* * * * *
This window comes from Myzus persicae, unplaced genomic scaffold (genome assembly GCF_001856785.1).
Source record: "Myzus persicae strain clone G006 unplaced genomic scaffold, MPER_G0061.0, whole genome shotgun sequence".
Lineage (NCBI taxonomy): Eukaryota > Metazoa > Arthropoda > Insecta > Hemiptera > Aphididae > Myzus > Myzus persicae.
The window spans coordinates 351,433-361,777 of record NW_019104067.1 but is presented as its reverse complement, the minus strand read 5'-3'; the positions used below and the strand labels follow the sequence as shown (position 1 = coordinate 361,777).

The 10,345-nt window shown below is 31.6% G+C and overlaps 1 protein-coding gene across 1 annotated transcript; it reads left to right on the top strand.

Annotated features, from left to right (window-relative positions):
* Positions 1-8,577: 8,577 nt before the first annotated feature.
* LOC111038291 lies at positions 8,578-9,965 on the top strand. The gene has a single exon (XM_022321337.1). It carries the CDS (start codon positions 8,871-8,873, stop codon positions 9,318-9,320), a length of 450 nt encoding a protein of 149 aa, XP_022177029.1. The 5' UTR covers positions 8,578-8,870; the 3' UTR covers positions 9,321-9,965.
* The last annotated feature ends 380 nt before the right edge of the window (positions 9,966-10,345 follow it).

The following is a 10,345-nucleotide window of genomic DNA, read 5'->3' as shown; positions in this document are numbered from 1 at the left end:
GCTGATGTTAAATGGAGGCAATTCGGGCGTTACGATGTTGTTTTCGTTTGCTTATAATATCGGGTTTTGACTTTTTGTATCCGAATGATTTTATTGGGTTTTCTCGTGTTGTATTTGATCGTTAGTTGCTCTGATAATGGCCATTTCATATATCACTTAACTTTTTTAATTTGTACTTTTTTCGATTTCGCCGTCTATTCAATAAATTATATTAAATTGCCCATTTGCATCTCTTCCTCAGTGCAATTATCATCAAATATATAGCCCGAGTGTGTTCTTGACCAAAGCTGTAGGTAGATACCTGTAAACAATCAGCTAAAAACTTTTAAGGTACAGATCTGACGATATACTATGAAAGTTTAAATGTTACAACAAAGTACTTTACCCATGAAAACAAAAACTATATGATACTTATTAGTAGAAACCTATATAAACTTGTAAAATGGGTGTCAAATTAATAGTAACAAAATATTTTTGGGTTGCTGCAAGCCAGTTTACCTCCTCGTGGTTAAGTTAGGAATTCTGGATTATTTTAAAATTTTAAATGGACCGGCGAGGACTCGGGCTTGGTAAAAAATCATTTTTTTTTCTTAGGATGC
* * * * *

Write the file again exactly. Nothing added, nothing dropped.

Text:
This window comes from Myzus persicae, unplaced genomic scaffold (genome assembly GCF_001856785.1).
Source record: "Myzus persicae strain clone G006 unplaced genomic scaffold, MPER_G0061.0, whole genome shotgun sequence".
Lineage (NCBI taxonomy): Eukaryota > Metazoa > Arthropoda > Insecta > Hemiptera > Aphididae > Myzus > Myzus persicae.
The window spans coordinates 351,433-361,777 of record NW_019104067.1 but is presented as its reverse complement, the minus strand read 5'-3'; the positions used below and the strand labels follow the sequence as shown (position 1 = coordinate 361,777).

The 10,345-nt window shown below is 31.6% G+C and overlaps 1 protein-coding gene across 1 annotated transcript; it reads left to right on the top strand.

Annotated features, from left to right (window-relative positions):
* Positions 1-8,577: 8,577 nt before the first annotated feature.
* LOC111038291 lies at positions 8,578-9,965 on the top strand. The gene has a single exon (XM_022321337.1). It carries the CDS (start codon positions 8,871-8,873, stop codon positions 9,318-9,320), a length of 450 nt encoding a protein of 149 aa, XP_022177029.1. The 5' UTR covers positions 8,578-8,870; the 3' UTR covers positions 9,321-9,965.
* The last annotated feature ends 380 nt before the right edge of the window (positions 9,966-10,345 follow it).

The following is a 10,345-nucleotide window of genomic DNA, read 5'->3' as shown; positions in this document are numbered from 1 at the left end:
GCTGATGTTAAATGGAGGCAATTCGGGCGTTACGATGTTGTTTTCGTTTGCTTATAATATCGGGTTTTGACTTTTTGTATCCGAATGATTTTATTGGGTTTTCTCGTGTTGTATTTGATCGTTAGTTGCTCTGATAATGGCCATTTCATATATCACTTAACTTTTTTAATTTGTACTTTTTTCGATTTCGCCGTCTATTCAATAAATTATATTAAATTGCCCATTTGCATCTCTTCCTCAGTGCAATTATCATCAAATATATAGCCCGAGTGTGTTCTTGACCAAAGCTGTAGGTAGATACCTGTAAACAATCAGCTAAAAACTTTTAAGGTACAGATCTGACGATATACTATGAAAGTTTAAATGTTACAACAAAGTACTTTACCCATGAAAACAAAAACTATATGATACTTATTAGTAGAAACCTATATAAACTTGTAAAATGGGTGTCAAATTAATAGTAACAAAATATTTTTGGGTTGCTGCAAGCCAGTTTACCTCCTCGTGGTTAAGTTAGGAATTCTGGATTATTTTAAAATTTTAAATGGACCGGCGAGGACTCGGGCTTGGTAAAAAATCATTTTTTTTTCTTAGGATGC